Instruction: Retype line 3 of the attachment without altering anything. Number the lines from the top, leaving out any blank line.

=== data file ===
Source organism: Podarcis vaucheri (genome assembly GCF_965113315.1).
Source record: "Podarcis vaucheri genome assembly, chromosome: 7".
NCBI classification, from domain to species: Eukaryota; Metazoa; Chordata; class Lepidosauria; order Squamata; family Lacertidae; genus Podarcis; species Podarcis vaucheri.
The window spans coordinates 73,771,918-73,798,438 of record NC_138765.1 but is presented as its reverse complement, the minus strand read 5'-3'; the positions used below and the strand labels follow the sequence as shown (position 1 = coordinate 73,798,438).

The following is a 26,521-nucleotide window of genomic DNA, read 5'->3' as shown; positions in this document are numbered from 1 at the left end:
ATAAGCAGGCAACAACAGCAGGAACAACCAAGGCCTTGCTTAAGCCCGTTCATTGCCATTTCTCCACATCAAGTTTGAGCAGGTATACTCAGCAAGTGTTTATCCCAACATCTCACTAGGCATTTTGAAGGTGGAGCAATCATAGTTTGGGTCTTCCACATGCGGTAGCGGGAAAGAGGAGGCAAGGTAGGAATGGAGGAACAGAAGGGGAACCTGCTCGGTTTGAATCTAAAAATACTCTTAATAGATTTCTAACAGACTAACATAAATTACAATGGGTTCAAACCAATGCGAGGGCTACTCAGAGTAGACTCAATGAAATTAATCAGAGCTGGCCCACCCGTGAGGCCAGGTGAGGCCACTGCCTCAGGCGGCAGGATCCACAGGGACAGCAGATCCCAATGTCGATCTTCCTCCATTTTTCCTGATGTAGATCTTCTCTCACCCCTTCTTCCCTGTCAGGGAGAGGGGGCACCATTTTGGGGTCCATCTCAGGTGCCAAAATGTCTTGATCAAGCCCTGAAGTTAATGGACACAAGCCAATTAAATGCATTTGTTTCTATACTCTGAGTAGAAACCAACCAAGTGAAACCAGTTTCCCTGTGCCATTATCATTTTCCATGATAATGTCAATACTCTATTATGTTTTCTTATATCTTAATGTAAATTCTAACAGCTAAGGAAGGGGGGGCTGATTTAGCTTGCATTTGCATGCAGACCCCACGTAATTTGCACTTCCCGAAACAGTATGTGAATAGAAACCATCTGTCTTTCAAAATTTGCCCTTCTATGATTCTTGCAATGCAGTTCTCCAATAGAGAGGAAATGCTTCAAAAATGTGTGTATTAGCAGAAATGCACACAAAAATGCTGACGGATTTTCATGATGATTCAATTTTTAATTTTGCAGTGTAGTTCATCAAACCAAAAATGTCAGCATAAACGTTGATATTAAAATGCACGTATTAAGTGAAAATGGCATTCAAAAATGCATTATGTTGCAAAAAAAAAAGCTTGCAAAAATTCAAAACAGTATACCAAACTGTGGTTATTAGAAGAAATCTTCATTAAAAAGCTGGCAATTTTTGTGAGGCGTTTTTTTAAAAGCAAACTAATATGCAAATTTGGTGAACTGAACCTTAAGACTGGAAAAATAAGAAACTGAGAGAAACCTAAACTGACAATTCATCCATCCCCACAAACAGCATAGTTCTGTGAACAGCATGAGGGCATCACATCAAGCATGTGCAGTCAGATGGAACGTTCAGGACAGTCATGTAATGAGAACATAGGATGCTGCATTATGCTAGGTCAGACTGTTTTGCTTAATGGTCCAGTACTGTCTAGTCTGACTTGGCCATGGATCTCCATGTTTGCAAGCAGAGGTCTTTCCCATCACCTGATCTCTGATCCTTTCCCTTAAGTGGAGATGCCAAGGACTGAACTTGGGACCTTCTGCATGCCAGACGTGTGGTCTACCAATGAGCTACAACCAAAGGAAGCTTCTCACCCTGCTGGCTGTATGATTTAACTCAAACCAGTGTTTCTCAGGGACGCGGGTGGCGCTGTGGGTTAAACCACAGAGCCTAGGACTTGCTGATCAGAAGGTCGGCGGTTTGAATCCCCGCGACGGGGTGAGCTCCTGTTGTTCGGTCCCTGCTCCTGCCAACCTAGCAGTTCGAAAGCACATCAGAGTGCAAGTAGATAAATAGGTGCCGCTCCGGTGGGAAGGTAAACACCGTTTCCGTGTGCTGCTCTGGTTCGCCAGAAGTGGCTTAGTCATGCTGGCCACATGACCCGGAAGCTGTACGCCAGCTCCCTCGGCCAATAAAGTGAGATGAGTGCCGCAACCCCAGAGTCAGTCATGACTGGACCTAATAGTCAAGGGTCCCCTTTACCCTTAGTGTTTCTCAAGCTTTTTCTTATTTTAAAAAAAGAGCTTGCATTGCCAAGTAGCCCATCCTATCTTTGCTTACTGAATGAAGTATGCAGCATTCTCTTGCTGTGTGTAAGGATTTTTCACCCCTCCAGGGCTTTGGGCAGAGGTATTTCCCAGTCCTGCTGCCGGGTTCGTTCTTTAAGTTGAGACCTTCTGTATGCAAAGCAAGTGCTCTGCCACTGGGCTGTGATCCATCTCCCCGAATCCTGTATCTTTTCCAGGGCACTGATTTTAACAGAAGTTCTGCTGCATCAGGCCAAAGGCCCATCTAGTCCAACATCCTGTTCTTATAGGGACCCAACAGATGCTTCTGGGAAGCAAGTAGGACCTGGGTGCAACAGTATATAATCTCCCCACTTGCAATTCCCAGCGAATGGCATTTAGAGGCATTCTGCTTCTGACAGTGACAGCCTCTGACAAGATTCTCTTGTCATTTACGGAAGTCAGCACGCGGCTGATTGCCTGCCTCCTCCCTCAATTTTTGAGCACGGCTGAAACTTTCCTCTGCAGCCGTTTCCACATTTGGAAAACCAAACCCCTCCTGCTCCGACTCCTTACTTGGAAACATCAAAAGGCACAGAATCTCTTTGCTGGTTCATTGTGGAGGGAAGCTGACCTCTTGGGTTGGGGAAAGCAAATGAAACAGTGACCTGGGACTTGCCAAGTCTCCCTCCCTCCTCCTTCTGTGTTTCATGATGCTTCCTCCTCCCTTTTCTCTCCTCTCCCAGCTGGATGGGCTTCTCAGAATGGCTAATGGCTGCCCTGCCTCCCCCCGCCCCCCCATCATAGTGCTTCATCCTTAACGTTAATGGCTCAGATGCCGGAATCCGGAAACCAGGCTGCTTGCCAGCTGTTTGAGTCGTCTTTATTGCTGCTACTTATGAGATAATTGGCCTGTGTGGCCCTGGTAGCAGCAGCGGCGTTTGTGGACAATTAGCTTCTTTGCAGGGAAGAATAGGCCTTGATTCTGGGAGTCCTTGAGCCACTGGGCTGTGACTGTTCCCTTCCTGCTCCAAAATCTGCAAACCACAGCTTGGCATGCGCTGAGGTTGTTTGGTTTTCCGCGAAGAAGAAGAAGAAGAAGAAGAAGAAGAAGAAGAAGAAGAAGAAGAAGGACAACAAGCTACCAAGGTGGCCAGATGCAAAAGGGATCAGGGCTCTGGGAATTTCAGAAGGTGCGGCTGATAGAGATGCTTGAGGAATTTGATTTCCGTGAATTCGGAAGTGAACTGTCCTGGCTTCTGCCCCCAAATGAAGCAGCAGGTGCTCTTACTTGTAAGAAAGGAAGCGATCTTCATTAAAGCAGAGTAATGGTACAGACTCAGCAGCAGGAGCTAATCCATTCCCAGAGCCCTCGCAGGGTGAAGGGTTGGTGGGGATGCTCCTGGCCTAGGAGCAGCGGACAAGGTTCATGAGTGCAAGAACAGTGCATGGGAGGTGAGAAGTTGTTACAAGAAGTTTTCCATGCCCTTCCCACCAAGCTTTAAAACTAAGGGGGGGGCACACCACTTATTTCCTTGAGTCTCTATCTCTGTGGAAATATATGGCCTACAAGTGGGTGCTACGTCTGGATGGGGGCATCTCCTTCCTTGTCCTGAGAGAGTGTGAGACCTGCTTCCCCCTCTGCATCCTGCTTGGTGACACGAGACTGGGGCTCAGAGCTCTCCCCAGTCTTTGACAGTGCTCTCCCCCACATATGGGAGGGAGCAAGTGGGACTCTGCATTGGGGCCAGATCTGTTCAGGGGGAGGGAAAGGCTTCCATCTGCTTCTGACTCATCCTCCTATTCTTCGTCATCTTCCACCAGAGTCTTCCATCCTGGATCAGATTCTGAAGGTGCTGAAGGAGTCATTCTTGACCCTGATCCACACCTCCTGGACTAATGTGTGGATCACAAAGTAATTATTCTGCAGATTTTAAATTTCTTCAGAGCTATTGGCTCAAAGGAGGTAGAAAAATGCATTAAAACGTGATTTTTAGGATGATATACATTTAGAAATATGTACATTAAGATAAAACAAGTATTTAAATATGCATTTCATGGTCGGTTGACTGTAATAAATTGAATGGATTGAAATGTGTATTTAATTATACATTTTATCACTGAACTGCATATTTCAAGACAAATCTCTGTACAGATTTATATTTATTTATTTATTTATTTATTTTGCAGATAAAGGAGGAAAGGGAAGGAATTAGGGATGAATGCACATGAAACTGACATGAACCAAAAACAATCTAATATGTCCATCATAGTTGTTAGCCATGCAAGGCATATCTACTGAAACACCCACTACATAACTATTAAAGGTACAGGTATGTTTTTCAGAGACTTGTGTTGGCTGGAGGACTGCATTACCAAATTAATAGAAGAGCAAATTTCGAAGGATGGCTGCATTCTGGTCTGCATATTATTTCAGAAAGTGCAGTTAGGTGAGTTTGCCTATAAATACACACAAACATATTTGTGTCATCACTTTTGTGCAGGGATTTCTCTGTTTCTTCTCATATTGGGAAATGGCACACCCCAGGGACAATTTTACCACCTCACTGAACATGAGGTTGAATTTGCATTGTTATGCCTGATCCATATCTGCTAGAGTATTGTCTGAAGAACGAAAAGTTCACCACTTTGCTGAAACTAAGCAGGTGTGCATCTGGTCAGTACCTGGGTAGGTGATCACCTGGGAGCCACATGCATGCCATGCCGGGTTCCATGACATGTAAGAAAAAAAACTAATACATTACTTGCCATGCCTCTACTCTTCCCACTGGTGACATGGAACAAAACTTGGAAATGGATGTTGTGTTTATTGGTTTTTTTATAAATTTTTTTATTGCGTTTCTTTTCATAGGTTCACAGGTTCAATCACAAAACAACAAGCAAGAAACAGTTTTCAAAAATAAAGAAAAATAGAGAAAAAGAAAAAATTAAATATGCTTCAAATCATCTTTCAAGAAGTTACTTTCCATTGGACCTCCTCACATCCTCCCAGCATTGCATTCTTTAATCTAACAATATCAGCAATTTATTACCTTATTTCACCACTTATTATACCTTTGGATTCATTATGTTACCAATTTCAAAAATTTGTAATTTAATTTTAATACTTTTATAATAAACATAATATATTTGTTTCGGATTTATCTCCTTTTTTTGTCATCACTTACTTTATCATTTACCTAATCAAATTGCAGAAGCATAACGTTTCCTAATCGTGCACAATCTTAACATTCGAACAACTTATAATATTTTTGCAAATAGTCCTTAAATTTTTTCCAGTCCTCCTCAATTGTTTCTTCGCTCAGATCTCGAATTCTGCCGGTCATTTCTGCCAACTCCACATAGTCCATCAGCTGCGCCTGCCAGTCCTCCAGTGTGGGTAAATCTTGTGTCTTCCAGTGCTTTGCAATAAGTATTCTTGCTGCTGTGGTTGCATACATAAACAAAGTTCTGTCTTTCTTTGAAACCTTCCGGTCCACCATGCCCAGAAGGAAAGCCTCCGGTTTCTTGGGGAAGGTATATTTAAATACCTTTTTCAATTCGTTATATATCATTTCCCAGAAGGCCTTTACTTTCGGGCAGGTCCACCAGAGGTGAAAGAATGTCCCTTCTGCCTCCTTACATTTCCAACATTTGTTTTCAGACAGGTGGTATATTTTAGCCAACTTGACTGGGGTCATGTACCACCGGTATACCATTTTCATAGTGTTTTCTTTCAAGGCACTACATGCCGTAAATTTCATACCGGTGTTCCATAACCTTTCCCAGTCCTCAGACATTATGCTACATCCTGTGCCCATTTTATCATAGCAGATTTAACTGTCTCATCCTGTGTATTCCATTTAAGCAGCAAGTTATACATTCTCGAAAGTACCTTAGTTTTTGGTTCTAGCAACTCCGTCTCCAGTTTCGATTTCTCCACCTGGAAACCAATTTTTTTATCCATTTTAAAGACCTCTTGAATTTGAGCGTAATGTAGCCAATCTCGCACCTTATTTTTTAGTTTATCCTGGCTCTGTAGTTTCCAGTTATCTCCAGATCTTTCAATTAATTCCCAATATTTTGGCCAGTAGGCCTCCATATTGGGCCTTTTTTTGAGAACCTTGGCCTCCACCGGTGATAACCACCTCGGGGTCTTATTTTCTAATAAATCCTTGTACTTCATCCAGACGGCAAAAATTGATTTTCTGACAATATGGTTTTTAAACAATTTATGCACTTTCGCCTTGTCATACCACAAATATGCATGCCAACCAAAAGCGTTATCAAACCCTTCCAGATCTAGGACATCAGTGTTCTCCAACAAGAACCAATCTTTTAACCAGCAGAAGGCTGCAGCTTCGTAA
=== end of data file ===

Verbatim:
NCBI classification, from domain to species: Eukaryota; Metazoa; Chordata; class Lepidosauria; order Squamata; family Lacertidae; genus Podarcis; species Podarcis vaucheri.